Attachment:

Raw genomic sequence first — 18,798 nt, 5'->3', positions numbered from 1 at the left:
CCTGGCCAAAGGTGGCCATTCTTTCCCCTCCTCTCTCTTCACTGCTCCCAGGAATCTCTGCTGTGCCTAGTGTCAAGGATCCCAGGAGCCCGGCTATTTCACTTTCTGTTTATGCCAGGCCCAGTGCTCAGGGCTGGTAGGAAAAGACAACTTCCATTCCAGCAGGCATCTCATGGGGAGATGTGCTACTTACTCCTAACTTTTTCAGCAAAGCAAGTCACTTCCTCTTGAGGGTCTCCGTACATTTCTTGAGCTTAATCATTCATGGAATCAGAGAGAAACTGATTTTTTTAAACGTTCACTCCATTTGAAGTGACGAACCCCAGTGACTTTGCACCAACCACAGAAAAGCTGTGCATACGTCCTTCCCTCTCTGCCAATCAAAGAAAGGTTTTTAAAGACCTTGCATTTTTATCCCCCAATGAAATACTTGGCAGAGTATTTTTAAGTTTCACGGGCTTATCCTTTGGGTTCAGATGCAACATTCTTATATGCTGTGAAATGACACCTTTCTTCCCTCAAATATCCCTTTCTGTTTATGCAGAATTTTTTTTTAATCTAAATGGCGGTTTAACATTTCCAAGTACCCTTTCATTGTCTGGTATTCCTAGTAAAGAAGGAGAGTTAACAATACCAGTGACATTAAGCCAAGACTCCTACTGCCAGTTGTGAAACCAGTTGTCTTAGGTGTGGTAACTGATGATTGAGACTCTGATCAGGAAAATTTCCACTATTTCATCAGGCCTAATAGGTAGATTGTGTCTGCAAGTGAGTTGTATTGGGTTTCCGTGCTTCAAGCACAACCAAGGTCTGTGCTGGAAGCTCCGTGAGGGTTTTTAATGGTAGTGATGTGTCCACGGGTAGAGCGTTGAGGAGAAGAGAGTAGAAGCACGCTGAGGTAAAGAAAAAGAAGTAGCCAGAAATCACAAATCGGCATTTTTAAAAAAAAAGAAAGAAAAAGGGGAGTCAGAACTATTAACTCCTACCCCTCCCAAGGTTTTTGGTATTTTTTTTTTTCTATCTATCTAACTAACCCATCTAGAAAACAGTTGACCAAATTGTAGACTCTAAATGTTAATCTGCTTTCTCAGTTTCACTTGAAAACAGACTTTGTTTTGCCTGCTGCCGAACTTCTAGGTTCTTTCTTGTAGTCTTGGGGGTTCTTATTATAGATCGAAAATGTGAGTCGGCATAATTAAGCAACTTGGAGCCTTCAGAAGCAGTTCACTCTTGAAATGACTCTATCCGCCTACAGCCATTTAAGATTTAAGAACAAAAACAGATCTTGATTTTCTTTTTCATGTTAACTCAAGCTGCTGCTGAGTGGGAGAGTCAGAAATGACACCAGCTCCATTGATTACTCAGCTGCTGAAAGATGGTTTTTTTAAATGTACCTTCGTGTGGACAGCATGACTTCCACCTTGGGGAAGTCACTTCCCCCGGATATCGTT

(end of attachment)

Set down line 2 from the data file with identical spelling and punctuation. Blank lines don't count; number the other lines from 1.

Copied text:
CCTGGCCAAAGGTGGCCATTCTTTCCCCTCCTCTCTCTTCACTGCTCCCAGGAATCTCTGCTGTGCCTAGTGTCAAGGATCCCAGGAGCCCGGCTATTTCACTTTCTGTTTATGCCAGGCCCAGTGCTCAGGGCTGGTAGGAAAAGACAACTTCCATTCCAGCAGGCATCTCATGGGGAGATGTGCTACTTACTCCTAACTTTTTCAGCAAAGCAAGTCACTTCCTCTTGAGGGTCTCCGTACATTTCTTGAGCTTAATCATTCATGGAATCAGAGAGAAACTGATTTTTTTAAACGTTCACTCCATTTGAAGTGACGAACCCCAGTGACTTTGCACCAACCACAGAAAAGCTGTGCATACGTCCTTCCCTCTCTGCCAATCAAAGAAAGGTTTTTAAAGACCTTGCATTTTTATCCCCCAATGAAATACTTGGCAGAGTATTTTTAAGTTTCACGGGCTTATCCTTTGGGTTCAGATGCAACATTCTTATATGCTGTGAAATGACACCTTTCTTCCCTCAAATATCCCTTTCTGTTTATGCAGAATTTTTTTTTAATCTAAATGGCGGTTTAACATTTCCAAGTACCCTTTCATTGTCTGGTATTCCTAGTAAAGAAGGAGAGTTAACAATACCAGTGACATTAAGCCAAGACTCCTACTGCCAGTTGTGAAACCAGTTGTCTTAGGTGTGGTAACTGATGATTGAGACTCTGATCAGGAAAATTTCCACTATTTCATCAGGCCTAATAGGTAGATTGTGTCTGCAAGTGAGTTGTATTGGGTTTCCGTGCTTCAAGCACAACCAAGGTCTGTGCTGGAAGCTCCGTGAGGGTTTTTAATGGTAGTGATGTGTCCACGGGTAGAGCGTTGAGGAGAAGAGAGTAGAAGCACGCTGAGGTAAAGAAAAAGAAGTAGCCAGAAATCACAAATCGGCATTTTTAAAAAAAAAGAAAGAAAAAGGGGAGTCAGAACTATTAACTCCTACCCCTCCCAAGGTTTTTGGTATTTTTTTTTTTCTATCTATCTAACTAACCCATCTAGAAAACAGTTGACCAAATTGTAGACTCTAAATGTTAATCTGCTTTCTCAGTTTCACTTGAAAACAGACTTTGTTTTGCCTGCTGCCGAACTTCTAGGTTCTTTCTTGTAGTCTTGGGGGTTCTTATTATAGATCGAAAATGTGAGTCGGCATAATTAAGCAACTTGGAGCCTTCAGAAGCAGTTCACTCTTGAAATGACTCTATCCGCCTACAGCCATTTAAGATTTAAGAACAAAAACAGATCTTGATTTTCTTTTTCATGTTAACTCAAGCTGCTGCTGAGTGGGAGAGTCAGAAATGACACCAGCTCCATTGATTACTCAGCTGCTGAAAGATGGTTTTTTTAAATGTACCTTCGTGTGGACAGCATGACTTCCACCTTGGGGAAGTCACTTCCCCCGGATATCGTT